PSD/PSB: PSB for Bold hence heavy is a PSD extension for panoramas of more than 2 Go. It often happens with Autopano Giga! This format is the royal format to keep 16 bits, multilayers and a big size of file, limited to 300,000 pixels in Photoshop though. The choice between PSD and PSB is of course automatic in Autopano Giga.
TIFF: Close to PSD, it doesn't have a limitation in size, but in weight: 2 Gb max (or even 4Gb). The possibility to make a ZIP compression is interesting.
HDR: The big difference with TIFF files is the ability to save the files in 32 bits, that ca be opened in Photoshop, Photomatix or FDRTools, for instance.
EXR: another HDR format.
KRO: Format created by Kolor during the making of the world record paris-26-gigapixels.com in order not to be limited in size (reminder: Photoshop still can't handle files of more than 300,000 pixels).
Last precision about DPIs: this option is of low interest here if not to inform you about the printing size of your file in centimeters in the first block "File size".
5 - Data to export
When you choose file formats compatibles with multilayers in the list above, it's possible to choose what will be encapsulated and how:
Data: If you want a panorama, you need to check "Panorama", of course. If you're working in a format compatible with multilayers (TIFF, PSD, PSB, etc.), you also need to check "Images". It's this option that will enable to get the stitched panorama AND the individual images in the same file on superimposed layers. Caution! For that, you absolutely need to check "Incorporate all" below.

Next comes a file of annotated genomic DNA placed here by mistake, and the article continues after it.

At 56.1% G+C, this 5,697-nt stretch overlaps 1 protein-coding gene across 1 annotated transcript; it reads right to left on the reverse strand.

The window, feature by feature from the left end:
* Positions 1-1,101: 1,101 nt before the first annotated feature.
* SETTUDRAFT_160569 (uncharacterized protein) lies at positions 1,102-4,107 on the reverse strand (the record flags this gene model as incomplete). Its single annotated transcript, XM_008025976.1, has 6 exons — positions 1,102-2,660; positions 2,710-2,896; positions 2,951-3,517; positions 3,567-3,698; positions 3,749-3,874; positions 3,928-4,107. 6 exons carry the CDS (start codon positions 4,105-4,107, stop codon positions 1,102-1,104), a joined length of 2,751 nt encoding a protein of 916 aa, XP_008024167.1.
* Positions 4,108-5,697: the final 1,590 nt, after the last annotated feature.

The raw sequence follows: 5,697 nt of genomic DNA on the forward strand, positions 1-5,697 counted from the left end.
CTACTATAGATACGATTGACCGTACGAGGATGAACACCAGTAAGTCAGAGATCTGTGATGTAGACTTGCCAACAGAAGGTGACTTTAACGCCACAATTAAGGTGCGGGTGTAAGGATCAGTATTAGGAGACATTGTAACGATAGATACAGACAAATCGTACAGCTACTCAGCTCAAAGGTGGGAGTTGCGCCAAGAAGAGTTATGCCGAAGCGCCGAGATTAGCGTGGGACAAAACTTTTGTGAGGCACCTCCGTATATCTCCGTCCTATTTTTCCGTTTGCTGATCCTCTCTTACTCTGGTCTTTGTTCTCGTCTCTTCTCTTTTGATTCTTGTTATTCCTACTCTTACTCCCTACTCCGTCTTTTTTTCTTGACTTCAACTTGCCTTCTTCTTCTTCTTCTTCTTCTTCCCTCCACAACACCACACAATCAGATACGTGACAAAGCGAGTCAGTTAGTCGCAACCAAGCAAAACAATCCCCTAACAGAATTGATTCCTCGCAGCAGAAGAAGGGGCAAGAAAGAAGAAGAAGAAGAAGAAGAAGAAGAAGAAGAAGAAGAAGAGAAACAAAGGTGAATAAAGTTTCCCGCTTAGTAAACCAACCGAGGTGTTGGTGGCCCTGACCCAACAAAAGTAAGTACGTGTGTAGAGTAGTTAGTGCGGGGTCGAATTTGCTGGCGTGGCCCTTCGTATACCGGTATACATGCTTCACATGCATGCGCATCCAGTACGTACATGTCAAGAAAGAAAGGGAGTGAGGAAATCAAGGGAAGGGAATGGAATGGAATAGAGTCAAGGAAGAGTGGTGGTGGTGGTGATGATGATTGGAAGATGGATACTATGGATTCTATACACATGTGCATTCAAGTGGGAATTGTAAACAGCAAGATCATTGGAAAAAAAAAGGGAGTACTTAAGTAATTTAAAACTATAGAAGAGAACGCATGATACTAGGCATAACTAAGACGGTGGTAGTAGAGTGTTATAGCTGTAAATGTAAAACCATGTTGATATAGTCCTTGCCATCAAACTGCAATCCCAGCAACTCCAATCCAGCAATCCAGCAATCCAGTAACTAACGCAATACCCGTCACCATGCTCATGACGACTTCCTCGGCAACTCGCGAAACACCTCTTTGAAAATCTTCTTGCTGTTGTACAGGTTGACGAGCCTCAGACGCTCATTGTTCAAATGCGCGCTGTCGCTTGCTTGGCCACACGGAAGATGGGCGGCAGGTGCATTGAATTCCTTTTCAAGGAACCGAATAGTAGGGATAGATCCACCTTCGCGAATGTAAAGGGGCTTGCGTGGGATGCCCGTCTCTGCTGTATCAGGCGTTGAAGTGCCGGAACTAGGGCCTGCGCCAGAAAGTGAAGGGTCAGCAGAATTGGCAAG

Options: As detailed above, you absolutely need to check "Incorporate all", in multilayers mode, if you want the panorama AND the images on superimposed layers in the same file. (Suppress the transparency is only interesting in PNG format).
6 - Output
Then, you'll give your output file a name but above all choose where you want to save it. This point is essential because because it determines for a big part the rendering speed of your panorama. You really need to choose your faster hard drive. You'll save precious time, especially for the writing of big files. As for the name, I have nothing more to say!
Importance of the output hard drive
The speed of the output hard drive will be determining for the rendering speed. The faster your drive, the faster the writing of your file, sometimes (very) heavy. After trying, I listed the reference times below:
- Writing on a classic work hard drive but very recent, at 7,200 tours: 2'30
- Writing on a cluster of 4 SSD hard drives mounted in RAID 0 on PCI card: 1'30.
Nowadays, thanks to the democratization of SSD hard drives, it's not as essential as before to carefully separate, for big projects, the images on one hard drive, the software on another, the temporary files on a third and the final panorama on a fourth. Unfortunately, these hard drives are still quite expensive. They're noticeably more powerful though. One last example: to write 10 Gb of image date from my SSD cluster to a cluster of three hard drives Velociraptor 600 at 10.000 tours mounted in RAID 0 with the Apple Raid card, I need less than 30 sec.! Hence 3 seconds per Gb and I'm limited by the cluster of Velociraptors!